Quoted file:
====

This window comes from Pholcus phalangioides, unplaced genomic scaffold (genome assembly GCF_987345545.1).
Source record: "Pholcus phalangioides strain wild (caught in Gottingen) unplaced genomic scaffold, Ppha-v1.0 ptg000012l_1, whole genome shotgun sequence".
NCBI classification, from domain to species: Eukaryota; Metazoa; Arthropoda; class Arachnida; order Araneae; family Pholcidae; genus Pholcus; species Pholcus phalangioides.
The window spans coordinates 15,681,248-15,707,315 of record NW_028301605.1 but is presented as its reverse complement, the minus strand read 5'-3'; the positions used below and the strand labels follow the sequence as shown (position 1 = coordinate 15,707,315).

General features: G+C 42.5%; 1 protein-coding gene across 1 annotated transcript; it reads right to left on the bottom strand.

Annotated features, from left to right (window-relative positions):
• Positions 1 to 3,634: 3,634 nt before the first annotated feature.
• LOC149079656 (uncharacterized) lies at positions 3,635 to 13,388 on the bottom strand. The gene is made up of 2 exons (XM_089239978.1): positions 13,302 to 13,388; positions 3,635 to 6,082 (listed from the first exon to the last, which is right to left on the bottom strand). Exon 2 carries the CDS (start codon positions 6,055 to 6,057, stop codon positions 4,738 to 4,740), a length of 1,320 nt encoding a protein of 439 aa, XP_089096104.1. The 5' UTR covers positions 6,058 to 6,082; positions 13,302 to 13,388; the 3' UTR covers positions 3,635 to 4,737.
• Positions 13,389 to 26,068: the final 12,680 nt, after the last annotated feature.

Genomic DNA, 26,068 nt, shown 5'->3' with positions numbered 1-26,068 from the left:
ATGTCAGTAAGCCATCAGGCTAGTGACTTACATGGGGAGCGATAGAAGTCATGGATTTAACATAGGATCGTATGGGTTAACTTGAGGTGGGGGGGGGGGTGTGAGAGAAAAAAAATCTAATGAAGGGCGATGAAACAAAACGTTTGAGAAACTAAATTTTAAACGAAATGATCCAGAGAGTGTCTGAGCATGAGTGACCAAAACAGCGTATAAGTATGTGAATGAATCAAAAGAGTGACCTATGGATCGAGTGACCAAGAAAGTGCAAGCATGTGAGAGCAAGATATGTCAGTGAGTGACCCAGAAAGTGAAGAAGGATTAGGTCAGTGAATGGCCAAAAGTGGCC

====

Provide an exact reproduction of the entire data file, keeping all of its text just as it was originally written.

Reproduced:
This window comes from Pholcus phalangioides, unplaced genomic scaffold (genome assembly GCF_987345545.1).
Source record: "Pholcus phalangioides strain wild (caught in Gottingen) unplaced genomic scaffold, Ppha-v1.0 ptg000012l_1, whole genome shotgun sequence".
NCBI classification, from domain to species: Eukaryota; Metazoa; Arthropoda; class Arachnida; order Araneae; family Pholcidae; genus Pholcus; species Pholcus phalangioides.
The window spans coordinates 15,681,248-15,707,315 of record NW_028301605.1 but is presented as its reverse complement, the minus strand read 5'-3'; the positions used below and the strand labels follow the sequence as shown (position 1 = coordinate 15,707,315).

General features: G+C 42.5%; 1 protein-coding gene across 1 annotated transcript; it reads right to left on the bottom strand.

Annotated features, from left to right (window-relative positions):
• Positions 1 to 3,634: 3,634 nt before the first annotated feature.
• LOC149079656 (uncharacterized) lies at positions 3,635 to 13,388 on the bottom strand. The gene is made up of 2 exons (XM_089239978.1): positions 13,302 to 13,388; positions 3,635 to 6,082 (listed from the first exon to the last, which is right to left on the bottom strand). Exon 2 carries the CDS (start codon positions 6,055 to 6,057, stop codon positions 4,738 to 4,740), a length of 1,320 nt encoding a protein of 439 aa, XP_089096104.1. The 5' UTR covers positions 6,058 to 6,082; positions 13,302 to 13,388; the 3' UTR covers positions 3,635 to 4,737.
• Positions 13,389 to 26,068: the final 12,680 nt, after the last annotated feature.

Genomic DNA, 26,068 nt, shown 5'->3' with positions numbered 1-26,068 from the left:
ATGTCAGTAAGCCATCAGGCTAGTGACTTACATGGGGAGCGATAGAAGTCATGGATTTAACATAGGATCGTATGGGTTAACTTGAGGTGGGGGGGGGGGTGTGAGAGAAAAAAAATCTAATGAAGGGCGATGAAACAAAACGTTTGAGAAACTAAATTTTAAACGAAATGATCCAGAGAGTGTCTGAGCATGAGTGACCAAAACAGCGTATAAGTATGTGAATGAATCAAAAGAGTGACCTATGGATCGAGTGACCAAGAAAGTGCAAGCATGTGAGAGCAAGATATGTCAGTGAGTGACCCAGAAAGTGAAGAAGGATTAGGTCAGTGAATGGCCAAAAGTGGCC